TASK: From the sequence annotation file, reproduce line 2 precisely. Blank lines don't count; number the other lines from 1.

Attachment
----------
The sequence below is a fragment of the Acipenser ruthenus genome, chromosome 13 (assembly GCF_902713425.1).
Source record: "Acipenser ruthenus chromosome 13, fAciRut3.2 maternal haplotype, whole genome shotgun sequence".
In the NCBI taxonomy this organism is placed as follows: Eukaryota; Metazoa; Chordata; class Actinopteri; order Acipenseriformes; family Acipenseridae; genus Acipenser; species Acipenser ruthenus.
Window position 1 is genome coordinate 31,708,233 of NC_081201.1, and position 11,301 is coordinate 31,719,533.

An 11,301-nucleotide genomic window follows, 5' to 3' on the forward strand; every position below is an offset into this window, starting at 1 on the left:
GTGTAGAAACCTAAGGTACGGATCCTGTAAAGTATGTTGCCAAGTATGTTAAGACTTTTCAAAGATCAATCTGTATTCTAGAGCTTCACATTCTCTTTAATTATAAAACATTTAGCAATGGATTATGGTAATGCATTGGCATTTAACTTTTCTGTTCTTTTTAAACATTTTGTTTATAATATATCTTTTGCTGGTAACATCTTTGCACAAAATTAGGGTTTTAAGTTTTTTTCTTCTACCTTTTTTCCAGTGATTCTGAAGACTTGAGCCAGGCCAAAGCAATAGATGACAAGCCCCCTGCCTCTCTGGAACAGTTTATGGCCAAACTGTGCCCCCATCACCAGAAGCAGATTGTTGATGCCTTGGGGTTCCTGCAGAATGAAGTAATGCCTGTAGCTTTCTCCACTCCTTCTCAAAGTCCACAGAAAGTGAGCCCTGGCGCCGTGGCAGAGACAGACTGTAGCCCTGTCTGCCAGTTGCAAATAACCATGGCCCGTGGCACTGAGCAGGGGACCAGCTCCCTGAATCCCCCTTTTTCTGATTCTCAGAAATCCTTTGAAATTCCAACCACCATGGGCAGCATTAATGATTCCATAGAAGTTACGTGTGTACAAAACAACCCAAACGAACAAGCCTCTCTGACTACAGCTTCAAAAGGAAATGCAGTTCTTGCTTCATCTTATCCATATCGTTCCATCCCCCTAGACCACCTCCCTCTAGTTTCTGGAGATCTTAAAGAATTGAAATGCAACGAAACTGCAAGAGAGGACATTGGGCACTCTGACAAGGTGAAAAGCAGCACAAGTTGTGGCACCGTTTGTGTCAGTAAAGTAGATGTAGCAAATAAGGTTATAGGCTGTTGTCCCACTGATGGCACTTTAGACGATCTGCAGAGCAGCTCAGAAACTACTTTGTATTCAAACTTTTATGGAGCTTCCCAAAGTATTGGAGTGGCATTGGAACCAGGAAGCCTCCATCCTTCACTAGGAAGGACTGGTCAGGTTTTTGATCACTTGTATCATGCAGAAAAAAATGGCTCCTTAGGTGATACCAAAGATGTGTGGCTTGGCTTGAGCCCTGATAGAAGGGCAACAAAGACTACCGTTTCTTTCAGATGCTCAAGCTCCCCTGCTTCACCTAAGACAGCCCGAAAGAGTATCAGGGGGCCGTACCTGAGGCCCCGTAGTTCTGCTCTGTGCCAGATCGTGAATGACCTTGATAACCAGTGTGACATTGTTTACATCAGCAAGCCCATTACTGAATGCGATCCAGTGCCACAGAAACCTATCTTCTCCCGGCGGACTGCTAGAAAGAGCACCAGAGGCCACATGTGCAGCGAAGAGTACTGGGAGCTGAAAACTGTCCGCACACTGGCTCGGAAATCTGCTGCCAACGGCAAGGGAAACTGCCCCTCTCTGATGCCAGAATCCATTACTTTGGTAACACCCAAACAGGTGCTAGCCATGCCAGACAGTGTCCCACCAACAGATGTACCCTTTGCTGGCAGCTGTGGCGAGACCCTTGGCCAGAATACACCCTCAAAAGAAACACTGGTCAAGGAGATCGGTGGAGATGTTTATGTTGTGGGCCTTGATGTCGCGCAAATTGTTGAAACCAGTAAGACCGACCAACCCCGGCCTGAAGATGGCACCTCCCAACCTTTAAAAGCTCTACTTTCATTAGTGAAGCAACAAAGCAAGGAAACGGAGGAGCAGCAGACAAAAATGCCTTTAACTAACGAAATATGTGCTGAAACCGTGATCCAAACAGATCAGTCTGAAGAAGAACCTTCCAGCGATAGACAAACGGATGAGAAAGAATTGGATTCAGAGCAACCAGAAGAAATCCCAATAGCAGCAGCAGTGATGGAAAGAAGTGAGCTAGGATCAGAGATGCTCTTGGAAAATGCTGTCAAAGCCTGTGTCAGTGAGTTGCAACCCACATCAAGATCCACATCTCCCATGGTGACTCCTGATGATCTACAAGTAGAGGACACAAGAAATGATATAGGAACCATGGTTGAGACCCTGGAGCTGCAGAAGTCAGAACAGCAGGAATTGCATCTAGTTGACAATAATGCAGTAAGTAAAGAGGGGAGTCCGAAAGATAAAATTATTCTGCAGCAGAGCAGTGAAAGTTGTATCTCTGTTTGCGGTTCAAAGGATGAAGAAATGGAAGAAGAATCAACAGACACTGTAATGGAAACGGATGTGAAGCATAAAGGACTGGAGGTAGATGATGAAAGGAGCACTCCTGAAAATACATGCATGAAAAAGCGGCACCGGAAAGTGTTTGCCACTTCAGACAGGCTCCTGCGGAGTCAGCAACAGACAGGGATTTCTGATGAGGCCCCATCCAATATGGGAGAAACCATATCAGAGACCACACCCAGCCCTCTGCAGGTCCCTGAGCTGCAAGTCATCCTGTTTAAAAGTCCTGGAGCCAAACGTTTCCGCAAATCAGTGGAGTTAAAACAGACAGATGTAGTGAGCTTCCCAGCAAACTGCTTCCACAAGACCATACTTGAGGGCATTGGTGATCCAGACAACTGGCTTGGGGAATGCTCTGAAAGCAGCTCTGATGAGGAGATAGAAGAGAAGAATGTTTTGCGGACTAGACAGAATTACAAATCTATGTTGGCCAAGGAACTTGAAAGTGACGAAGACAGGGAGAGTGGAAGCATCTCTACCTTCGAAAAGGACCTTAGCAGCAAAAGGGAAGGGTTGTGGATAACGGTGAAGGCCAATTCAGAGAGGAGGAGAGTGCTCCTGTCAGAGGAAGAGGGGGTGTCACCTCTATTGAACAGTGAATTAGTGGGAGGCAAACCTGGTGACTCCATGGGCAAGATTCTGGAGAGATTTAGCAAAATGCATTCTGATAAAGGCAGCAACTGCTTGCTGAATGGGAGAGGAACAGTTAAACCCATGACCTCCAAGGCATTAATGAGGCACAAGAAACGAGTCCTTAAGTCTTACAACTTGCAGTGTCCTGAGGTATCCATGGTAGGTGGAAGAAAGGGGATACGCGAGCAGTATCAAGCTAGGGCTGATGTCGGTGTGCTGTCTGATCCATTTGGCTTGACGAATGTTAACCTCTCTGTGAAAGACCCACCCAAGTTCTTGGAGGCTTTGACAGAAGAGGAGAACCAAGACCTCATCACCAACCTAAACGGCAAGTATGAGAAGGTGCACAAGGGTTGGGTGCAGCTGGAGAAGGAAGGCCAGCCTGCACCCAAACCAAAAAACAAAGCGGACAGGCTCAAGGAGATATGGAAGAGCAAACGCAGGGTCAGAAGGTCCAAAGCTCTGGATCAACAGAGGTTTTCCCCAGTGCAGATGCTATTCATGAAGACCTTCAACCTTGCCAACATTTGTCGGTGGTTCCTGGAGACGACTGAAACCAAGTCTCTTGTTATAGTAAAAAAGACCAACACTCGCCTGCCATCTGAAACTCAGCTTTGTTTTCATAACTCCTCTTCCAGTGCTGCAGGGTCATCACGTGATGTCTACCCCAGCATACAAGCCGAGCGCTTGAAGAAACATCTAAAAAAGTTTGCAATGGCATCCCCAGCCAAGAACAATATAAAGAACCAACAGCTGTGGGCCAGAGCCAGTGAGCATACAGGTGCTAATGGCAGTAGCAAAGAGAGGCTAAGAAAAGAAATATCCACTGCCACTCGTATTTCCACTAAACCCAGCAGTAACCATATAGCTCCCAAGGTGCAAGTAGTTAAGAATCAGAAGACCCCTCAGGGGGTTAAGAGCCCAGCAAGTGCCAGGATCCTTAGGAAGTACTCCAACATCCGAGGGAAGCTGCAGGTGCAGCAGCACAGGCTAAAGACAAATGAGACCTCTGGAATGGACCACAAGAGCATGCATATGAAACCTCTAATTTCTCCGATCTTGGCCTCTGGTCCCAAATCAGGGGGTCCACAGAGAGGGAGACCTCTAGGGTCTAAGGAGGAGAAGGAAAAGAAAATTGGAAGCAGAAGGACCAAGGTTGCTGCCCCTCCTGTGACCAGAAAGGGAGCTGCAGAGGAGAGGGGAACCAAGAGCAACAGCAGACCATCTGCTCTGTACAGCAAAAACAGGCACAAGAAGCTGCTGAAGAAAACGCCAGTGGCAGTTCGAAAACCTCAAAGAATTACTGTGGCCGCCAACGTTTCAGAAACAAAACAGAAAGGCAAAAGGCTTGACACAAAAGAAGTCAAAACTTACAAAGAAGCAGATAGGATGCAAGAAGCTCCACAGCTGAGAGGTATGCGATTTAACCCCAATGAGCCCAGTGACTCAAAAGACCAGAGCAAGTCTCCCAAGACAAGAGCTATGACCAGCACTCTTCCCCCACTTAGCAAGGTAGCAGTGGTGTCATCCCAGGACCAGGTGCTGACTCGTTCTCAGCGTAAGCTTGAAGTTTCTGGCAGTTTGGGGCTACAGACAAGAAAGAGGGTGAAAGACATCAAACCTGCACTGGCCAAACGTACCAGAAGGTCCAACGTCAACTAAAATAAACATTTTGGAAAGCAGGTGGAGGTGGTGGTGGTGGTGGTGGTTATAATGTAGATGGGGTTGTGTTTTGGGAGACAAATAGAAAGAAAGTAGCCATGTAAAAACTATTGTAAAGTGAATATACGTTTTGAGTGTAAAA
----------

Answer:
Source record: "Acipenser ruthenus chromosome 13, fAciRut3.2 maternal haplotype, whole genome shotgun sequence".